The King is Dead; Long Live the King!

Thirty-eight years ago today, on August 16, 1977, Elvis Presley died.

The more time that passes, I think the less people remember what an amazingly talented performer he was. But strip away the commercial superficialities, and all of the tragedy of drugs and excess, and you do have an amazing voice. Just amazing.

The “Mark in the Morning” radio show, here in L.A., offered a nice reminder of that talent this past Friday (it should be in the “Audio Clips” feature here). They played audio from Elvis’ recording session at American Sound Studio, in Memphis, likely on January 23, 1969. On that day he was about a week into recording the album that would become From Elvis in Memphis, his post-“’68 Comeback Special” release, that stands as his best studio album (although Elvis is not really known for his albums as much as his singles).

Below is the King’s sixth take of the song “Suspicious Minds,” the take that became the single released later that fall. This “raw” track is awfully complete compared to how hit singles are made today.  It lacks the full instrumentation and background vocals that are part of the final release but it is one complete take of a song, the singer and the band playing together, with the singer’s amazing (non-computer-enhanced) voice on display.

“Suspicious Minds” would be Elvis’ last #1 single before his death.

elvis

 

Re-Writing the Death of Elvis

What, indeed, is the relation between the things we can’t remember and the things we can’t forget?

The question has been nagging me in the past three days as I began to read the flurry of news reports relating to the death of Elvis Presley.  While the “King of Rock and Roll” passed away more than thirty years ago, a new book is alleging his death was not due to excessive weight, heart disease, or drug abuse.  A “longtime friend” of the King himself instead says he died from constipation.

And who is this “long time friend” who is also the author of the forthcoming book?  It’s George “Nick” Nichopoulos, Elvis’ former personal physician.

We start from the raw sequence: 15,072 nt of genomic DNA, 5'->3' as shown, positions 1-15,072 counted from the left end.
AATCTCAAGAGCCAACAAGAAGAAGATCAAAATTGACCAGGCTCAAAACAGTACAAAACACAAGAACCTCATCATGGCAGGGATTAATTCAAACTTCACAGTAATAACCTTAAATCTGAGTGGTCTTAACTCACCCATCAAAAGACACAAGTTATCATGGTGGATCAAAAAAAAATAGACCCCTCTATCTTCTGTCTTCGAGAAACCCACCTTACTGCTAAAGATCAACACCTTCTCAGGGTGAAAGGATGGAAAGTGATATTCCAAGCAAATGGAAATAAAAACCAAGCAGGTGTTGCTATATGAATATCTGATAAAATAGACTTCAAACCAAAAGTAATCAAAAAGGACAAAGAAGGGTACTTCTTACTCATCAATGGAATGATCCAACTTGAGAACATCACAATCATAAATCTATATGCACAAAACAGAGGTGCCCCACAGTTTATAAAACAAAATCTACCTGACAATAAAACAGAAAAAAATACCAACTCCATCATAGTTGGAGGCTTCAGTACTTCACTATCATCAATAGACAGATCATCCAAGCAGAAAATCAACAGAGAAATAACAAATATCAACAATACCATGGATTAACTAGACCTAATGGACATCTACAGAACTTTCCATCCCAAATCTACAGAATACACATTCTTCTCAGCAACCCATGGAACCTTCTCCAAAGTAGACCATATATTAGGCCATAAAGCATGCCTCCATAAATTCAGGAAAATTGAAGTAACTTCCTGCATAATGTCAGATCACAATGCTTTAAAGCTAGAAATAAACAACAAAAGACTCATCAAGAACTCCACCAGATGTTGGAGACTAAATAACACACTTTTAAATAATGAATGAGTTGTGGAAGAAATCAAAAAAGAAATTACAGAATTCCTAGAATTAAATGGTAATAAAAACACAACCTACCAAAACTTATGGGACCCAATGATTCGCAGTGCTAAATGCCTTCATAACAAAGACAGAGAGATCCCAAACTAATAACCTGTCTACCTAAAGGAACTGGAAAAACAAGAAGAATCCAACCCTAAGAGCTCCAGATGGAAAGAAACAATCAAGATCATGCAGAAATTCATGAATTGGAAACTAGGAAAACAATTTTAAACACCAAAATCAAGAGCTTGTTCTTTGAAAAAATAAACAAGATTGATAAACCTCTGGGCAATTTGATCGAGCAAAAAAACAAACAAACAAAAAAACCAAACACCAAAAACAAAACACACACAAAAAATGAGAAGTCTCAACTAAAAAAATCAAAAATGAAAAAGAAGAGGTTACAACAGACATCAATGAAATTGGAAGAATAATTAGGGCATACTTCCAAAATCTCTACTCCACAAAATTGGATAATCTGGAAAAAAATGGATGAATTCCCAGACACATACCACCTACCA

The man known as “Dr. Nick” to Elvis and the Memphis Mafia is the author of “The King and Dr. Nick,” in which he describes his theory of Elvis’ death as being the result of complications due to bowel paralysis.  The most shocking thing about this claim is that it comes from Dr. Nick, the only person to have faced charges relating to the death of Elvis.

When Elvis died on August 16, 1977, at the age of 42, investigators learned that Dr. Nick and his wife were heavily indebted to the King for an estimated $300,000.  They learned that he has become a close associate of Elvis, as well as his entourage and other notables in the regional music industry (such as Jerry Lee Lewis).  They also learned that Dr. Nick had prescribed more than 5,684 narcotic and amphetamine pills and vials to the King in the seven months before he died. Dr. Nick prescribed Elvis an average of 25 doses of drugs a day.  The day he died, Elvis filed a prescription for 8 medications from his “longtime friend,” Quaaludes, Percodan, Desadrine, Dilaudids, among them.

If Elvis was constipated, the above concoction would be a great start to determining the source.

In January 1980, Dr. Nick–who acted as one of the King’s pallbearers–had his medical license suspended by the Tennessee Board of Medical Examiners for his overprescription of Elvis.  The suspension lasted but three months, but Dr. Nick also faced a jury for his actions.  They acquitted him of malpractice and unethical conduct.  I doubt they would do so today.

George Nichopoulos has a vested interest in floating a different version of the King’s death, because he in the person most implicated in contributing to it!  This fact–and the ones mentioned above–are absent from any of the news stories I have seen.  Indeed, most focus on the “new” theory of the death of Elvis without even a questioning gaze turned back to the source.

Oh, the sorry state of journalism!